RIP William R. Charette, MOH US Navy, Korea
Retired Master Chief Hospital Corpsman William Charette, who received a Medal of Honor for throwing his body on top of a patient during a grenade attack during the Korean War, has died.
Charette, 79, died Sunday morning at his Lake Wales, Fla., according to the Ludington Daily News. His nephew told the paper that Charette had undergone a couple of surgeries in the last six months.
Charette enlisted in the Navy in 1951 and joined Fox Company, 2nd Battalion, 7th Marines, which left for Korea in February 1953. It was March 27, 1953, during the Chinese attack on Marine outpost Vegas when Charette threw himself over his patient during a grenade attack, absorbing the blast with his own body, according to the Military Times Hall of Valor.
For conspicuous gallantry and intrepidity at the risk of his life above and beyond the call of duty in action against enemy aggressor forces during the early morning hours. Participating in a fierce encounter with a cleverly concealed and well-entrenched enemy force occupying positions on a vital and bitterly contested outpost far in advance of the main line of resistance, HC3c. Charette repeatedly and unhesitatingly moved about through a murderous barrage of hostile small-arms and mortar fire to render assistance to his wounded comrades. When an enemy grenade landed within a few feet of a marine he was attending, he immediately threw himself upon the stricken man and absorbed the entire concussion of the deadly missile with his body. Although sustaining painful facial wounds, and undergoing shock from the intensity of the blast which ripped the helmet and medical aid kit from his person, HC3c. Charette resourcefully improvised emergency bandages by tearing off part of his clothing, and gallantly continued to administer medical aid to the wounded in his own unit and to those in adjacent platoon areas as well. Observing a seriously wounded comrade whose armored vest had been torn from his body by the blast from an exploding shell, he selflessly removed his own battle vest and placed it upon the helpless man although fully aware of the added jeopardy to himself. Moving to the side of another casualty who was suffering excruciating pain from a serious leg wound, HC3c. Charette stood upright in the trench line and exposed himself to a deadly hail of enemy fire in order to lend more effective aid to the victim and to alleviate his anguish while being removed to a position of safety. By his indomitable courage and inspiring efforts in behalf of his wounded comrades, HC3c. Charette was directly responsible for saving many lives. His great personal valor reflects the highest credit upon himself and enhances the finest traditions of the U.S. Naval Service.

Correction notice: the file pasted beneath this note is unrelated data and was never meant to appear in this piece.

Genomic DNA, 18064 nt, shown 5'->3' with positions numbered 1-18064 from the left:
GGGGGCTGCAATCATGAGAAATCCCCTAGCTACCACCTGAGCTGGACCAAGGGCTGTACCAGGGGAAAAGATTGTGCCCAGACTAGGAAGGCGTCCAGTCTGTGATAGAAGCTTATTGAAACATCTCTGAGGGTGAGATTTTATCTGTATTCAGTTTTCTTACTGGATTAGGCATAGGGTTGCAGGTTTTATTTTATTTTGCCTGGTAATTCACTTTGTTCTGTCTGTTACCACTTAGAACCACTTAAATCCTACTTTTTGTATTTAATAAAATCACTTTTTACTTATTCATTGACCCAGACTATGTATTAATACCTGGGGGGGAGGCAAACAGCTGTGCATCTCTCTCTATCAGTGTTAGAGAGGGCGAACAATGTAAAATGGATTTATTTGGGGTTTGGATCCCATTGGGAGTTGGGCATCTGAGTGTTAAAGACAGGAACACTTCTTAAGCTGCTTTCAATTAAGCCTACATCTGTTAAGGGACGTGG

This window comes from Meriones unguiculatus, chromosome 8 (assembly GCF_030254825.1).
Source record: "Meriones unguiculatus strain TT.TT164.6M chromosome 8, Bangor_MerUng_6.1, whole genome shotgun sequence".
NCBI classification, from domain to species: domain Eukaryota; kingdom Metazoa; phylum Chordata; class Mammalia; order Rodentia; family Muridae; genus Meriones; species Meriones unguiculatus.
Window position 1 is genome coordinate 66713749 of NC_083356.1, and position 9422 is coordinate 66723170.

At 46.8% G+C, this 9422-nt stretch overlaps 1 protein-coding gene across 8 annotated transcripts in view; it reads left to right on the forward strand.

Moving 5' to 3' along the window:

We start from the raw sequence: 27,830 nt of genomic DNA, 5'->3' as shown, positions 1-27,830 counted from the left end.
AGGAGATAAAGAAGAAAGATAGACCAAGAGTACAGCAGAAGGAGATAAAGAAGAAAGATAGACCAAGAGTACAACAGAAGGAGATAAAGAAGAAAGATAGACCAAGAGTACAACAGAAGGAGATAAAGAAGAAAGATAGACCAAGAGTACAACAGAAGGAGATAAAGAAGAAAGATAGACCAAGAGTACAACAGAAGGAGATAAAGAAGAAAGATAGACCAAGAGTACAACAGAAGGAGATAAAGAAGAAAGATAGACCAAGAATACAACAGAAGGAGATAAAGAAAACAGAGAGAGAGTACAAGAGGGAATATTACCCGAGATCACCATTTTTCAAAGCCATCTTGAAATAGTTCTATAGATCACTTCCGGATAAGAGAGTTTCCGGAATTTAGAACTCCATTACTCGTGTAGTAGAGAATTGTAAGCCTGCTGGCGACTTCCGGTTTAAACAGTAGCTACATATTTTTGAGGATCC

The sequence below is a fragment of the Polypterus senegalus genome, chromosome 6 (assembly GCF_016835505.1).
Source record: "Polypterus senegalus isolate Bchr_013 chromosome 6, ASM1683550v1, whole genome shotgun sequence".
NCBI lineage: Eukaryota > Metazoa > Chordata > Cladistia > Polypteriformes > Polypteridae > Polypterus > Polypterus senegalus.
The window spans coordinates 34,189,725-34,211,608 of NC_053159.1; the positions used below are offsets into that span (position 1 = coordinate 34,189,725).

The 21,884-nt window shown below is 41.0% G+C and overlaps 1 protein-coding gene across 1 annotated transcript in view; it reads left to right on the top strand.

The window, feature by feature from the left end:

Rest in peace Master Chief Charette.